TODAY | February 02, 2013
>>> if you're one of the millions of people who struggle with your weight, new findings show the problem may not be you. turns out some commonly held beliefs about what it takes to slim down and stay that way are wrong. that's according to a report published in the "new england journal of medicine." dr. lori maska is director of cardiology at new york presbyterian hospital . nice to see you. it's always nice to know it's not our fault, right?
>> let's look at some of these commonly held beliefs. and find out whether or not they're true. we hear a lot that a rapid weight loss doesn't stick. if you lose that 100 pounds, chances are you're putting it back on right away, and this can lead to yo-yo dieting s. that true?
>> a lot of research stems back to the 1960s when rapid weight loss had some adverse associations with it. so doctors tend to recommend slower weight loss . but new research really shows that there's tremendous individual variability. and actually some people that have rapid weight loss actually sustain it much longer than those who do not. in fact, i have to tell you in my clinical practice, it really helps people to get a jump-start. you know, they feel good. they get that positive feedback . and they can stay with the program a little bit longer.
>> it's a great motivator personally and when you hear feedback from other people. a lot of times you're told you should set realistic weight loss goals. even if you have to lose 50 pounds, maybe start out with 25 so it doesn't feel so overwhelming.
>> right. and i have to confess, i'm a person that has always promoted realistic goals amongst my patients. but we are a high achieving society. we're all individuals and many of us respond to raising that bar higher. we don't treat our kids all the same, our patients the same, athletes the same. people are motivated in different ways. don't be discouraged. you know, if you really want to set a high goal for yourself, go for it. you might actually be very successful.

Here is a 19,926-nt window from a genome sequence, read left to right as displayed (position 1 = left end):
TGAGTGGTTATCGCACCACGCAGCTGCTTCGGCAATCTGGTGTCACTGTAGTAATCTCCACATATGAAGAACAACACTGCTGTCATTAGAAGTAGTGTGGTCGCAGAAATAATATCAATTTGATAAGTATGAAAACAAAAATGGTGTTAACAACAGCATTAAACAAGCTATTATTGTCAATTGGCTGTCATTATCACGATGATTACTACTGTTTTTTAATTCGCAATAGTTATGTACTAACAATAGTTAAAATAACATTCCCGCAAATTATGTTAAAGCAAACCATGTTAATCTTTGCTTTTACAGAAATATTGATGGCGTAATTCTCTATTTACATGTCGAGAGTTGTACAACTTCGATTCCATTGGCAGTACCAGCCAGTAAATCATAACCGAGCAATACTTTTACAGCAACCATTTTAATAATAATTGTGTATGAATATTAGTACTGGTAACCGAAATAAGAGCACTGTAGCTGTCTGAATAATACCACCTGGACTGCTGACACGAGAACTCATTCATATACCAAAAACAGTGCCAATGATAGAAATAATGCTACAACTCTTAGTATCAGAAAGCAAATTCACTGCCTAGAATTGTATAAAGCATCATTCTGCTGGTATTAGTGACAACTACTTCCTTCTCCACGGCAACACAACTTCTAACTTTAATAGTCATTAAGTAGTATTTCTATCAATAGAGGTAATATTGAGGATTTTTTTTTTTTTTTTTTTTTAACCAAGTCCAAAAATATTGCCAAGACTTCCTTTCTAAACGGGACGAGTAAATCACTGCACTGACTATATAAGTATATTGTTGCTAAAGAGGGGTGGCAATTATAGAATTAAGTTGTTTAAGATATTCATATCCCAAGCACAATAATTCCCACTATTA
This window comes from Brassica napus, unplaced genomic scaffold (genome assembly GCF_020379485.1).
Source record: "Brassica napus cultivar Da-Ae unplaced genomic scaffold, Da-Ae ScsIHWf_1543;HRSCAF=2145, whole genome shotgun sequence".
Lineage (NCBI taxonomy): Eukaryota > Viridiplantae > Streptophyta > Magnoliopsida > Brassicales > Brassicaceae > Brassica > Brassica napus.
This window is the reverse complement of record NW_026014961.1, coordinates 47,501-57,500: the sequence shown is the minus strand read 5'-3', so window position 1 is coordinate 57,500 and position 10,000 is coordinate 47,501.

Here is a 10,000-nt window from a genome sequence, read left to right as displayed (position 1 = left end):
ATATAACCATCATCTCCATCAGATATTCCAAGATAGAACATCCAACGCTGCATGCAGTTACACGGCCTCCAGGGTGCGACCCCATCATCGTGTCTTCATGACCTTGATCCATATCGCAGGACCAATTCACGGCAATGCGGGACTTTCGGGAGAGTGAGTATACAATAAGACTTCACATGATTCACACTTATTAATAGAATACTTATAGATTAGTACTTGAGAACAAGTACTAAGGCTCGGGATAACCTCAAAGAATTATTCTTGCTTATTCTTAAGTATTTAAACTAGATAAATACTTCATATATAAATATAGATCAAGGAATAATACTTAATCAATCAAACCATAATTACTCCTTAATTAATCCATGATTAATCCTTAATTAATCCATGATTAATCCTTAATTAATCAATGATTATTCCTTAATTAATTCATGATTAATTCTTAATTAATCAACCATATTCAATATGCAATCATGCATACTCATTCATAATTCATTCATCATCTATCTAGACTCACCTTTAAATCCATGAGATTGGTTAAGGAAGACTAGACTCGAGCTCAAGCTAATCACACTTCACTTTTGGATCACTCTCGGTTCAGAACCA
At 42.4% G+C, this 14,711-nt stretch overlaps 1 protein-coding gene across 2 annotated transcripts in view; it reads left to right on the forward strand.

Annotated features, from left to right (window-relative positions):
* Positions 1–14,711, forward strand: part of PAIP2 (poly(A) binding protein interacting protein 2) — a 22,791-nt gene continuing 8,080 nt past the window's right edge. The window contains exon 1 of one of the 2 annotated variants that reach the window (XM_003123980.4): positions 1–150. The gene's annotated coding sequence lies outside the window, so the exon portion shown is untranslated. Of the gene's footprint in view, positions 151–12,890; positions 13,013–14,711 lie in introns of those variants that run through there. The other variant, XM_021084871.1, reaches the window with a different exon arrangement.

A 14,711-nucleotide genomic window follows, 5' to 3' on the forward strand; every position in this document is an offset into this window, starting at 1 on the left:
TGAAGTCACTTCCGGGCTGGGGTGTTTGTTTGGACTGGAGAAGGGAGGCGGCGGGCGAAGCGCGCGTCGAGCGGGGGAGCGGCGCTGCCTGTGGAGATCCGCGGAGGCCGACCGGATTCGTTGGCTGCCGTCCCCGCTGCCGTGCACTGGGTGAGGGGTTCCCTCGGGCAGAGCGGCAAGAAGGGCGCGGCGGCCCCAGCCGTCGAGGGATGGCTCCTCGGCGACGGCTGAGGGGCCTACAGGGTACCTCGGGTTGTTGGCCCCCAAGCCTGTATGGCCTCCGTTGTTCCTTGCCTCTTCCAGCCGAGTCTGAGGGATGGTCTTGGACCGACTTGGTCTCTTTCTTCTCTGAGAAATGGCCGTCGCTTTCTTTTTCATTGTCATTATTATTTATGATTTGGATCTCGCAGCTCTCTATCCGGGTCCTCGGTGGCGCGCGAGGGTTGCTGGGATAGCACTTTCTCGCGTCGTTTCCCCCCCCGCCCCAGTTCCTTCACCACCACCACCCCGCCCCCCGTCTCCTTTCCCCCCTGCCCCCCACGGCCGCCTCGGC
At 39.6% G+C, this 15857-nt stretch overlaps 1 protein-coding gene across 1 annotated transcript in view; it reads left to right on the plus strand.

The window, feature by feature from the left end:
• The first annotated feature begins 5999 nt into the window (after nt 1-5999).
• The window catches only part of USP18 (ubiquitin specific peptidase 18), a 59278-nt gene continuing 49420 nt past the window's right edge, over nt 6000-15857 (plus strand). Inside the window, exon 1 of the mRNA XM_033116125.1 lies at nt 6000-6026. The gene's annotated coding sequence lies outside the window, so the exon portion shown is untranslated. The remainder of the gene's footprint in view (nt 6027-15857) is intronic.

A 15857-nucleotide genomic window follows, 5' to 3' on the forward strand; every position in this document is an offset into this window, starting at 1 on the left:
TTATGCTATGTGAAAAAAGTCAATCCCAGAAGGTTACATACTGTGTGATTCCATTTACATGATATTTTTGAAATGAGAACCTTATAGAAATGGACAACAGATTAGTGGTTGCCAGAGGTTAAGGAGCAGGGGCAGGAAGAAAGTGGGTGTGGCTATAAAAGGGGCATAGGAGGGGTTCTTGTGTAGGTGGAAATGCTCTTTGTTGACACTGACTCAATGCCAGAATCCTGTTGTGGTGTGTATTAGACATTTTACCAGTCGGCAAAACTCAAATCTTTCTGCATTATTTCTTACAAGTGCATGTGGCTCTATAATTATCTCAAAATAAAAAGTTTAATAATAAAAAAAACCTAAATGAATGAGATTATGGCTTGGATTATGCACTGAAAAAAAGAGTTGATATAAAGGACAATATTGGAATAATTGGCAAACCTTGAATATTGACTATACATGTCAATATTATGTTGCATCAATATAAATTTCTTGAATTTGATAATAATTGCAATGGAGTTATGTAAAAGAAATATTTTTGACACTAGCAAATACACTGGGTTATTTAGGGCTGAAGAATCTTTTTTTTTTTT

>> all right. also, there's a lot of talk about gym class or physical education in schools which we've seen cut in a lot of school districts because of budget issues. there's a belief that these classes can actually lead to weight loss . i find that surprising.
>> well, i'm concerned about this myth. i think that we have to keep in mind and underscore the -- that gym class in their current form, they're not like in the old days when you got to play. many of our physical education classes now are filled with learning rules, writing about how you feel about this sport, you know, we need to ingrain habits in kids early. and even though our research doesn't show that the current form of physical education classes is associated with weight loss , it's not sensitive enough to see the changes in body composition. more importantly, erica, it builds confidence in kids to actually have lifelong habits of physical activity . so we have to keep in mind what our end goal here is.
>> that's what's important, to instill that goal in kids. just to get moving every day so they carry it through their adult life.
>> absolutely. as you know, it's a lifelong struggle for many people trying to lose weight .
>> in terms of getting moving. there's talk about whether sex is a good workout. a good calorie burner. what is the verdict?
>> right. it turns out that sex doesn't burn a lot of calories. and this is really in line with a lot of recent research dispelling old myths that we need a lot of high-intensity, short bursts of activity. what we're seeing now is in order to lose weight , we need long, duration, high intensity. the average person, a sexual bout is six minutes. if this is your form of physical activity for six minutes, you have to increase the time you spend.
>> we'll have to leave it